Nick Nelson

"Busy Would be an Understatement"

Blog Post created by Nick Nelson on Jun 6, 2016

Cowboy Logic: "If everything seems to be going

well, you have obviously overlooked something."

I don't know about you, but I have been looking forward to summer break since February. Every spring seems to get busier for my program and my family. For the past two months there has been something going on every weekend. I know that everyone thinks they are busy, so I made a simple survey to sort out the pretenders:

  1.   The yard will yield two tons to the acre.
  2.   The kids use the couch in the living room as a community clothes dresser.
  3.   You haven't seen the bottom of the sink in a lustrum (Lustrum--Refer to John Wayne in Rooster Cogburn).
  4.   The kitchen table has orderly stacks of unopened mail sorted into weeks (thank you autopay).
  5.   The stock trailer has been hooked to the pickup since the middle of March and you still have part of the groceries in the boot, along with a half bag of shavings from the last show.
  6.   Oscar Meyer is the food staple, whether at the ball field, stock show, junior rodeo, and/or when you finally make it home at 10:00pm  (My family refers to them as tube steaks).
  7.   Your prep period is now called "nap time."
  8.   You are about out of FFA banquet paper plates and plastic ware (refer to #3).
  9.   All of your finals this term are now take-home exams or are online so they can be auto graded.
  10.   Your calendar has so much ink on it, it has become toxic to the touch.

As I was grading my lab exams the other day, a social science teacher stopped by my office to talk about some union news.  As she talked, I was entering grades and half-hearted listening to her. Then there was a sudden long pause, I looked up to see an interesting expression on her face. "What is that green stuff on those papers?" she asked.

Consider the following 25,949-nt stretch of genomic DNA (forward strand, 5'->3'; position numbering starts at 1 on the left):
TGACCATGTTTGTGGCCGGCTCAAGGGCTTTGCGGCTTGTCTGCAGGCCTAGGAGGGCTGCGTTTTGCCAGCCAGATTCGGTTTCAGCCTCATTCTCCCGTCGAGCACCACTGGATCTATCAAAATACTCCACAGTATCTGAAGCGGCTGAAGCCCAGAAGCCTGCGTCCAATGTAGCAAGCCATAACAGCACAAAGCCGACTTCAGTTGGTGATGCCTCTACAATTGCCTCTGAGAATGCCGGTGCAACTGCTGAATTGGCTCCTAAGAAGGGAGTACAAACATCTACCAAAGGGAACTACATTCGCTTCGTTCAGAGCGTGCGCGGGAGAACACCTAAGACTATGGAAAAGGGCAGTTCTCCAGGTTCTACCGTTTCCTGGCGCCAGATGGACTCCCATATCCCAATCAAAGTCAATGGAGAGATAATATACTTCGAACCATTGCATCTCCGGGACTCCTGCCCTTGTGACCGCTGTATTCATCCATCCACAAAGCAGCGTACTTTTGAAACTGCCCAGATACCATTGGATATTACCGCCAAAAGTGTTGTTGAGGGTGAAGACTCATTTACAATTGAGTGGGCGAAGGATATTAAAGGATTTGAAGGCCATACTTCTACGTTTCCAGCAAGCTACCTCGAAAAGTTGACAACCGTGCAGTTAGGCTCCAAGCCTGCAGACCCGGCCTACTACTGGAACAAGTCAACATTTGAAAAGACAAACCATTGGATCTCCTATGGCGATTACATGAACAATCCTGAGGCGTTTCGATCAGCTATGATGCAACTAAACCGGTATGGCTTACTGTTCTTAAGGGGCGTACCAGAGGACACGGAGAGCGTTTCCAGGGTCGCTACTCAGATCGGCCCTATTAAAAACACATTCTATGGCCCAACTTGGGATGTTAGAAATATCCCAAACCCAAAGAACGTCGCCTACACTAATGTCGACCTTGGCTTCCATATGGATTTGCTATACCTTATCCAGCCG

It got me thinking, would other teachers in your school grade papers with cow manure on them? Would their students wait patiently while they drove the tractor around and hooked up to implements prior to lab?  Would they be willing to come to the school farm at 11:45pm because a calf snuck through the fence and the police department can't put it back in? I know you are all busy and only ag teachers would do these things. That is what makes them such special teachers. As the school year comes to an end, an ag teacher's job doesn't. It is important to reflect on the year -- that is when we truly learn, and it is important to get re-energized. Take the opportunity to go to your state ag teachers' conference -- this is a perfect time to reflect and talk to other ag teachers about what worked and what will be round-filed. I have always found our state conference to be full of good information, good humor, and rejuvenating to the soul.

April was when the Region I Conference was held in Coeu"r d'Alene. The Idaho Association did a tremendous job organizing and putting this conference on. It was a huge success in my mind and had 135 teachers in attendance, the largest Region I Conference I have seen. There are several resources on the Region I page of CoP for you to review if you were not able to make it. I would like to thank the Idaho Association again for a job well done, and continuing to step up and make each conference as good or better than the year before.